After three rather active years of retirement, Jefferson accepted the Republican Partys nomination in 1796 for president. He lost by three votes, which nder the prevailing system meant he was elected Vice President and the Federalist, John Adams, was elected president. The Federalist Administration turned upon its political opponents by passing the Alien Act, to deport foreign radicals, liberal propagandists, and agitators, also the Sedition Act, to hold the press.
The Sedition Act gave the Administration the power to fine, imprison, and prosecute any opposing writer, so therefore the Republicans were kept quiet in the remaining years of Adams Administration (Randall 523, 528). In 1800, Jefferson and Aaron Burr ran for office. The electoral vote, n contrast to the popular vote, resulted in a tie between Jefferson and Burr. The Federalist threatened Jefferson to bargain with them or they would elect Burr. Jefferson, however, stood firm and made no promises, until the Federalists gave up.
As president, Jeffersons first project was to remove the bias which had recently infected America. His policy of general reconciliation and reform, and his success in freeing the victims of the Alien and Sedition laws were generally supported by a favorable Congress (Randall 549). His popularity during his first term was greater than at any time during is career. In this term he was confronted with the most important problem of his career. Spain transferred to France its rights to the port of new Orleans, and the section of land controlling the province of Louisiana.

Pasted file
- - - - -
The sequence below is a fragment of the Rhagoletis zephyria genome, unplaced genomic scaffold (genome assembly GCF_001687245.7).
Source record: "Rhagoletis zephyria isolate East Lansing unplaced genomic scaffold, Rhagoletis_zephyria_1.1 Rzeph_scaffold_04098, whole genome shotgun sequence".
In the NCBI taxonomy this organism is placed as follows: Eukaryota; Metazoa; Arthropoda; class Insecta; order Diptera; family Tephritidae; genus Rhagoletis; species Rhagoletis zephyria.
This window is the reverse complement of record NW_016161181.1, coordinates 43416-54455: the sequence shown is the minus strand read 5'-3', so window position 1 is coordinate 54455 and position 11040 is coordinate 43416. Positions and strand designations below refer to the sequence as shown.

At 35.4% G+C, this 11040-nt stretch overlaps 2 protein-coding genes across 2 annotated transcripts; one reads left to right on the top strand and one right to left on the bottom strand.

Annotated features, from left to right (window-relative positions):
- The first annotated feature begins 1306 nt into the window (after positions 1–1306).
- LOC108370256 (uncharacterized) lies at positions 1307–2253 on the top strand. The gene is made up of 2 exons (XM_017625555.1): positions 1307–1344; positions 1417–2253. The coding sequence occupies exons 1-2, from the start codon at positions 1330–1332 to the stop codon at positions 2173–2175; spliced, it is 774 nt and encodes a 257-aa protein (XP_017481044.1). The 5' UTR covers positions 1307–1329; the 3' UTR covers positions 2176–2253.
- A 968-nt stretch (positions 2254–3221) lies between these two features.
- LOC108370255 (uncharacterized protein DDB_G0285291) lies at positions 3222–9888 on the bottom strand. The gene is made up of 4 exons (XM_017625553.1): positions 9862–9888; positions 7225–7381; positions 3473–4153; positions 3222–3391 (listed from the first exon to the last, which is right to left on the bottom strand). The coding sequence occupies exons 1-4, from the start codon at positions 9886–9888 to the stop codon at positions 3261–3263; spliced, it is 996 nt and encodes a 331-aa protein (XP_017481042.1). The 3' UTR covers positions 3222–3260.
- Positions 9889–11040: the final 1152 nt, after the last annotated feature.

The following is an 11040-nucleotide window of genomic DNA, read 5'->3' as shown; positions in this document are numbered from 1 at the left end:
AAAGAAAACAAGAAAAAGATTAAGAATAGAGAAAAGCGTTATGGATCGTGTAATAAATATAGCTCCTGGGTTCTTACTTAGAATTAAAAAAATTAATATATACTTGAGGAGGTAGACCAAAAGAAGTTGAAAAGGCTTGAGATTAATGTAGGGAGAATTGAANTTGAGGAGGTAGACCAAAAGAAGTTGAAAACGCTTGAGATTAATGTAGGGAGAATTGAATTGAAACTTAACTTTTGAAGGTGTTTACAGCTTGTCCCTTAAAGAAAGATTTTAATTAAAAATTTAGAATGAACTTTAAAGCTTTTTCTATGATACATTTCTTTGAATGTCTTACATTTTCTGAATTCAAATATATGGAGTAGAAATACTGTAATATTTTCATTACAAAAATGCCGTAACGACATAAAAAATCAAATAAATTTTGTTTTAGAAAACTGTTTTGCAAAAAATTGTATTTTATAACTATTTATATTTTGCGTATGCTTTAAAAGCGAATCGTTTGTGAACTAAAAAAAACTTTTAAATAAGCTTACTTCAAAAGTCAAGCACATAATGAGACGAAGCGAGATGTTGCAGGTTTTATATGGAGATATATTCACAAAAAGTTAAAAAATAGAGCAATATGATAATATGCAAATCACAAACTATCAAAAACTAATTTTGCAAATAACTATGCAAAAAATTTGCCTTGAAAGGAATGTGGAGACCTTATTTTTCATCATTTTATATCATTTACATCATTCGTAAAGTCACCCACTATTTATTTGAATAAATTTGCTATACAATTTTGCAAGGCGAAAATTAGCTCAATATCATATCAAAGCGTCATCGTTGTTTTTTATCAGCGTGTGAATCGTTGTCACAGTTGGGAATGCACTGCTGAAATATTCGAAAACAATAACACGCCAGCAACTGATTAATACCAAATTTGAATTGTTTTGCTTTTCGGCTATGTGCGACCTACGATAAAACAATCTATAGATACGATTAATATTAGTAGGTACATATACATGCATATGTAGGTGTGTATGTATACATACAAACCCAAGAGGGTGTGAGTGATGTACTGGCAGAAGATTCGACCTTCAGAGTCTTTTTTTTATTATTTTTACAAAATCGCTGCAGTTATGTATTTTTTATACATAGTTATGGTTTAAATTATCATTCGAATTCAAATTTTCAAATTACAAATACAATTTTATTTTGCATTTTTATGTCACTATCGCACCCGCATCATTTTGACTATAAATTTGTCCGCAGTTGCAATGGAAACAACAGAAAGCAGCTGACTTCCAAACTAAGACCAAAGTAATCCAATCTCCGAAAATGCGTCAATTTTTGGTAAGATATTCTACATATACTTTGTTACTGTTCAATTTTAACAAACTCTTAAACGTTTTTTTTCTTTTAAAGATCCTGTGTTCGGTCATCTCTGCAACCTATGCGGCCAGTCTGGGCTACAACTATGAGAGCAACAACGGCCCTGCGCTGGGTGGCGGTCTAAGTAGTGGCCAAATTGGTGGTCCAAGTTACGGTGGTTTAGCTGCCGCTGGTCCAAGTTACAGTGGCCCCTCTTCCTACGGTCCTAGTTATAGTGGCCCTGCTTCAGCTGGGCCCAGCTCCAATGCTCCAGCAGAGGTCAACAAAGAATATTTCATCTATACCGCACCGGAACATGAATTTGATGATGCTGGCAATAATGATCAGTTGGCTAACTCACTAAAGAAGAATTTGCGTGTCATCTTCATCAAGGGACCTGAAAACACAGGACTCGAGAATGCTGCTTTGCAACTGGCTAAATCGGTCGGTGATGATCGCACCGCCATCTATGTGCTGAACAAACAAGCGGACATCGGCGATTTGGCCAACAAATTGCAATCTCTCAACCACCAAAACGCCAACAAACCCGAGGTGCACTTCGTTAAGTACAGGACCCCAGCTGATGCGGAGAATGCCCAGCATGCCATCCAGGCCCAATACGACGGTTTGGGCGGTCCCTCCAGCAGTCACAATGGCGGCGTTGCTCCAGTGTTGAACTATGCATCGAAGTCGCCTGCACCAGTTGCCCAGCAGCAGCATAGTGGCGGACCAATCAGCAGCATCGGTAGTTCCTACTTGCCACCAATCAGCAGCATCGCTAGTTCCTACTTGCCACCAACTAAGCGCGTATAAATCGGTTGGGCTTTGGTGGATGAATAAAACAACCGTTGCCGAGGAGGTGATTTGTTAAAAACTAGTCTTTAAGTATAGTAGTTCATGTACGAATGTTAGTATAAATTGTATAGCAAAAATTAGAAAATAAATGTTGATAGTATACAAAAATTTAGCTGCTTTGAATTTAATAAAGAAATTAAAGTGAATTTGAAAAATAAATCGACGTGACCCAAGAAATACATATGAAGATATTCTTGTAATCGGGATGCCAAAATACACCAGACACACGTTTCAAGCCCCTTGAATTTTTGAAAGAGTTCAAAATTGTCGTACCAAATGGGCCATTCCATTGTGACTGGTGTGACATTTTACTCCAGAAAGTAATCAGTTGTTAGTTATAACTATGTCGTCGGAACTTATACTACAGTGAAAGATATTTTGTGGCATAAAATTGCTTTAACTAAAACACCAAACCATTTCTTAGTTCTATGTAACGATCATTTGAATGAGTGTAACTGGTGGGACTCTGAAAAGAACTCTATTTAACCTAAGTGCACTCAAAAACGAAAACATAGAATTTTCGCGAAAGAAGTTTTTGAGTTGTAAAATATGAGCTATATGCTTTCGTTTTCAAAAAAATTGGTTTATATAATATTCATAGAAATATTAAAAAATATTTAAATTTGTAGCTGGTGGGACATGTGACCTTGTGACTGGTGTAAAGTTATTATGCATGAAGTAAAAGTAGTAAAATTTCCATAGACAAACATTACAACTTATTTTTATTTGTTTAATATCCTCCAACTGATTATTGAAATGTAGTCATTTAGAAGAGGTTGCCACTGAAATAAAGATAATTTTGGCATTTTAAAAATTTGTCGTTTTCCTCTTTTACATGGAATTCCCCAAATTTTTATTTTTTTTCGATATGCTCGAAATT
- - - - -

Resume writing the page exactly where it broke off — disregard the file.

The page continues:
Louisiana in the strong hands of the French rather than the weak hands of Spain placed an almost overwhelming obstacle in the path of American growth and prosperity. It was extremely important that America control the Louisiana territory, either through peaceful negotiation or by war. When French dictator Napoleon, suddenly offered to sell for fifteen million dollars, ot only the port of New Orleans, but also the entire piece of French owned land from the Mississippi to the Rockies, Jefferson was faced with the problem of taking the offer or wait for a Constitutional amendment authorizing such an act.
After much thinking, Jefferson authorized the purchase (Smith 266). Therefore his first term ended in a blaze of glory. The people, happy with the good fortune of their nation, almost unanimously sent Jefferson back for a second term. Busy as he was during these years, Jefferson had found time to follow his favorite intellectual pursuits. He had ot only aided in establishing a National Library, but had made many valuable additions to his own private collection. His second term was full of difficulties.
To avoid war, Jefferson promoted the Non-Intercourse Act of 1806 and the Embargo of 1807. The Embargo was heavily criticized and had not been effective. To make matters worse, the domestic front was full of defections and desertions. When his term expired on march 3, 1809, he was thrilled to be leaving politics and returned to Monticello (McLaughlin 376). Jeffersons daughter Martha said that in retirement her father never bandoned a friend or principle. he and John Adams, their earlier political differences reconciled, wrote many letters.